Assessment of the dissimilarities of totally 186 countries and regions according to COVID-19 indicators at the end of March 2020

  • Handan Ankarali Department of Biostatistics and Medical Informatics, Faculty of Medicine, Istanbul Medeniyet University, Turkey
  • Unal Uslu Department of Histology and Embryology, Faculty of Medicine, Istanbul Medeniyet University, Turkey
  • Seyit Ankarali Department of Physiology, Faculty of Medicine, Istanbul Medeniyet University, Turkey
  • Sengul Cangur Department of Biostatistics and Medical Informatics, Faculty of Medicine, Duzce University, Turkey
Keywords: COVID-19, total number of cases, total number of deaths, outbreak, clustering


This study is aimed at evaluating the relationship between the number of days elapsed since a country’s first case(s) of coronavirus disease 2019 (COVID-19), the total number of tests conducted, and outbreak indicators such as the total numbers of cases, deaths, and patients who recovered. The study compares COVID-19 indicators among countries and clusters them according to similarities in the indicators.
Descriptive statistics of the indicators were computed and the results were presented in figures and tables. A fuzzy c-means clustering algorithm was used to cluster/group the countries according to the similarities in the total numbers of patients who recovered, deaths, and active cases.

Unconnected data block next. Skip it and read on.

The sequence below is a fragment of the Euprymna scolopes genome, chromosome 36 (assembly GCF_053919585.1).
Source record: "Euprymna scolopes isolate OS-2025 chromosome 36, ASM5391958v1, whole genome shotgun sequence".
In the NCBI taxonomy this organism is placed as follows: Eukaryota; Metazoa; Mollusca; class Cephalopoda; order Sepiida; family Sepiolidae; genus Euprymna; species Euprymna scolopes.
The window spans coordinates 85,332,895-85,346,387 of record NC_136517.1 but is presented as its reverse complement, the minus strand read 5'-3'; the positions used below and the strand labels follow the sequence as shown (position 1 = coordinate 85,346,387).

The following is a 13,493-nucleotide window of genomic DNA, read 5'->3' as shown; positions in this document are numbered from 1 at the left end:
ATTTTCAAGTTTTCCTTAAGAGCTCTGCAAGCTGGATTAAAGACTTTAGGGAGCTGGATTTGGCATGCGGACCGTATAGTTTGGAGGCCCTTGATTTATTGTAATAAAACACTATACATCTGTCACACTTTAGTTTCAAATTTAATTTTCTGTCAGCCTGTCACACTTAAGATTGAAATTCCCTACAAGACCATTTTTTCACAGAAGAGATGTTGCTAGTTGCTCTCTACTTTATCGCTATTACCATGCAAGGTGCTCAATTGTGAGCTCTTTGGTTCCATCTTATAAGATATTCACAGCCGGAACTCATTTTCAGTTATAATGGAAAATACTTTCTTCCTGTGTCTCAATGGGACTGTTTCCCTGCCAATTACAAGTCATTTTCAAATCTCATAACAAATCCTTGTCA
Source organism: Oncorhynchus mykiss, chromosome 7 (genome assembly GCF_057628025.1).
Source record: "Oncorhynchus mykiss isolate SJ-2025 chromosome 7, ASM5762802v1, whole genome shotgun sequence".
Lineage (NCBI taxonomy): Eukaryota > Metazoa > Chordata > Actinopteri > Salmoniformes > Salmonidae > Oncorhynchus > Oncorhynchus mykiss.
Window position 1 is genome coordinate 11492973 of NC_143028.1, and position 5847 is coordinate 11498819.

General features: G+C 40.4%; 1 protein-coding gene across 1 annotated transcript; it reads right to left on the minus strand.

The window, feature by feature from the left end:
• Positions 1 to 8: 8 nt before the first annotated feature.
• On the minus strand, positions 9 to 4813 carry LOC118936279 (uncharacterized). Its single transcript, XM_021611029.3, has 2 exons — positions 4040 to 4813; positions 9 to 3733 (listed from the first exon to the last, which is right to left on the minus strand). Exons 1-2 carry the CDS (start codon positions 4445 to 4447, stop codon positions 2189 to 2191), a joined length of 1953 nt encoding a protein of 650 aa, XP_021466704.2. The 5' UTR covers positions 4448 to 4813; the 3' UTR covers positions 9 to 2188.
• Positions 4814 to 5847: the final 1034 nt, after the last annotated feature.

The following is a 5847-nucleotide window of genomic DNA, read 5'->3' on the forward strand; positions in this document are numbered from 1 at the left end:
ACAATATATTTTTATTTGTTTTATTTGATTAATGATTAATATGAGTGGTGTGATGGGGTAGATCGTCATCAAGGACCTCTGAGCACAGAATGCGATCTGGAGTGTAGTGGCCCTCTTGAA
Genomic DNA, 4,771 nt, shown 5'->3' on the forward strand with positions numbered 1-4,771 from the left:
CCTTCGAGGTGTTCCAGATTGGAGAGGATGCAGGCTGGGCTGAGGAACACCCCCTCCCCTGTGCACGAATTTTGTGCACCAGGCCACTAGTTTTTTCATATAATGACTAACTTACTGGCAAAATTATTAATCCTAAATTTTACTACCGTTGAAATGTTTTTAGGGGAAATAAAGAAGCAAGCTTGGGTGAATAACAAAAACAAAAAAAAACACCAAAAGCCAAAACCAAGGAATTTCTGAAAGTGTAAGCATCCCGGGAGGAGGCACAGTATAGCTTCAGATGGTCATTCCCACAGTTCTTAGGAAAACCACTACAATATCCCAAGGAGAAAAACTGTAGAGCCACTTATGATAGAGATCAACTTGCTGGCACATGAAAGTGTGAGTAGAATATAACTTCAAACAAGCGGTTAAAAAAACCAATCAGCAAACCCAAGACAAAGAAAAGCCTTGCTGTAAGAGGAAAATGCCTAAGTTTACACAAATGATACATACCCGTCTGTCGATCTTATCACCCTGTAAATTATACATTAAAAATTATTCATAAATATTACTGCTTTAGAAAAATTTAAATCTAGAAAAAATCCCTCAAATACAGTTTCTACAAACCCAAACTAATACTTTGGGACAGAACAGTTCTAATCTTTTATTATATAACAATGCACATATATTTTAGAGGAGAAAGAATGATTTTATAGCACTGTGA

The highest numbers of COVID-19 cases were found in Gibraltar, Spain, Switzerland, Liechtenstein and Italy were also of that order with about 1500 cases per million population. Spain and Italy had the highest total number of deaths, which were about 140 and 165 per million population, respectively. In Japan, where exposure to the causative virus was longer than in most other countries, the total number of deaths per million population was less than 0.5. According to cluster analysis, the total numbers of deaths, patients who recovered, and active cases were higher in Western countries, especially in central and southern European countries, which had the highest numbers when compared with other countries.
There may be various reasons for the differences between the clusters obtained by fuzzy c-means clustering. These include quarantine measures, climatic conditions, economic levels, health policies, and the duration of the fight against the outbreak

Original Research

Journal Identifiers

eISSN: 1995-7262
print ISSN: 1995-7262